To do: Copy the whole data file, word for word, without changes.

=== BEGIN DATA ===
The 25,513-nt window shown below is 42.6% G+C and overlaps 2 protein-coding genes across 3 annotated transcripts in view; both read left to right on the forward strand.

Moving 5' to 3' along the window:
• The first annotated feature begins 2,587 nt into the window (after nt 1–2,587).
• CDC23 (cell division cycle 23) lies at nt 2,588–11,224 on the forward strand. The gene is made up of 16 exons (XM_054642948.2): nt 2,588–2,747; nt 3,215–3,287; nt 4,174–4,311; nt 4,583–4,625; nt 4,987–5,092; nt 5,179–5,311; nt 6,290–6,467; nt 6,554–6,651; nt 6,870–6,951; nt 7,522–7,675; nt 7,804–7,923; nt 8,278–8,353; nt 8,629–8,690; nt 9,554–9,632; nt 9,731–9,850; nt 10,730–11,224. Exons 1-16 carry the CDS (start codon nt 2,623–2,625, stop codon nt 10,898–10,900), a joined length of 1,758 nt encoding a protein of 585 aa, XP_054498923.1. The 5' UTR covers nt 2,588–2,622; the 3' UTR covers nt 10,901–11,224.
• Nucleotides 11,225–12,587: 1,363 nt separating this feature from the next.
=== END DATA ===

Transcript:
The 25,513-nt window shown below is 42.6% G+C and overlaps 2 protein-coding genes across 3 annotated transcripts in view; both read left to right on the forward strand.

Moving 5' to 3' along the window:
• The first annotated feature begins 2,587 nt into the window (after nt 1–2,587).
• CDC23 (cell division cycle 23) lies at nt 2,588–11,224 on the forward strand. The gene is made up of 16 exons (XM_054642948.2): nt 2,588–2,747; nt 3,215–3,287; nt 4,174–4,311; nt 4,583–4,625; nt 4,987–5,092; nt 5,179–5,311; nt 6,290–6,467; nt 6,554–6,651; nt 6,870–6,951; nt 7,522–7,675; nt 7,804–7,923; nt 8,278–8,353; nt 8,629–8,690; nt 9,554–9,632; nt 9,731–9,850; nt 10,730–11,224. Exons 1-16 carry the CDS (start codon nt 2,623–2,625, stop codon nt 10,898–10,900), a joined length of 1,758 nt encoding a protein of 585 aa, XP_054498923.1. The 5' UTR covers nt 2,588–2,622; the 3' UTR covers nt 10,901–11,224.
• Nucleotides 11,225–12,587: 1,363 nt separating this feature from the next.